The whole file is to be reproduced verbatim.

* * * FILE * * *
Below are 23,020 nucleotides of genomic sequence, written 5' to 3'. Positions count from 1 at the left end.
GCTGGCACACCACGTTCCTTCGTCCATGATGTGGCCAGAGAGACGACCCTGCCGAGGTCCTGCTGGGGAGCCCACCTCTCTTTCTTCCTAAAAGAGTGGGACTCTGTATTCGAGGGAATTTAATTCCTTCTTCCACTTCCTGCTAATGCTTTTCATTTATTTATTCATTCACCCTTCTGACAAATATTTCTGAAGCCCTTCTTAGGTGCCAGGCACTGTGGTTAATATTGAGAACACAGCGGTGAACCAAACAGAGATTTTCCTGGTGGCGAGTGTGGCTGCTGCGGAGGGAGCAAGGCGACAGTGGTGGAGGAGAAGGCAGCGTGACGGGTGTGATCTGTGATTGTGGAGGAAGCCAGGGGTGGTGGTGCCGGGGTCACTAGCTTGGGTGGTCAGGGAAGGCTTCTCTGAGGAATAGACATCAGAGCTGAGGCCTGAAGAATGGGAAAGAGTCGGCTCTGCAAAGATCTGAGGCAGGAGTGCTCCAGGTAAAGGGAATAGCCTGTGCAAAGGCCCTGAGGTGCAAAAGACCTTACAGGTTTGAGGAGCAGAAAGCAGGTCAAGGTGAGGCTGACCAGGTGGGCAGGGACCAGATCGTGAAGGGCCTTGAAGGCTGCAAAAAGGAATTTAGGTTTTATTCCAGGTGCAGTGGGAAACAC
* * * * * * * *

Below are 23,020 nucleotides of genomic sequence, written 5' to 3'. Positions count from 1 at the left end.
GCTGGCACACCACGTTCCTTCGTCCATGATGTGGCCAGAGAGACGACCCTGCCGAGGTCCTGCTGGGGAGCCCACCTCTCTTTCTTCCTAAAAGAGTGGGACTCTGTATTCGAGGGAATTTAATTCCTTCTTCCACTTCCTGCTAATGCTTTTCATTTATTTATTCATTCACCCTTCTGACAAATATTTCTGAAGCCCTTCTTAGGTGCCAGGCACTGTGGTTAATATTGAGAACACAGCGGTGAACCAAACAGAGATTTTCCTGGTGGCGAGTGTGGCTGCTGCGGAGGGAGCAAGGCGACAGTGGTGGAGGAGAAGGCAGCGTGACGGGTGTGATCTGTGATTGTGGAGGAAGCCAGGGGTGGTGGTGCCGGGGTCACTAGCTTGGGTGGTCAGGGAAGGCTTCTCTGAGGAATAGACATCAGAGCTGAGGCCTGAAGAATGGGAAAGAGTCGGCTCTGCAAAGATCTGAGGCAGGAGTGCTCCAGGTAAAGGGAATAGCCTGTGCAAAGGCCCTGAGGTGCAAAAGACCTTACAGGTTTGAGGAGCAGAAAGCAGGTCAAGGTGAGGCTGACCAGGTGGGCAGGGACCAGATCGTGAAGGGCCTTGAAGGCTGCAAAAAGGAATTTAGGTTTTATTCCAGGTGCAGTGGGAAACAC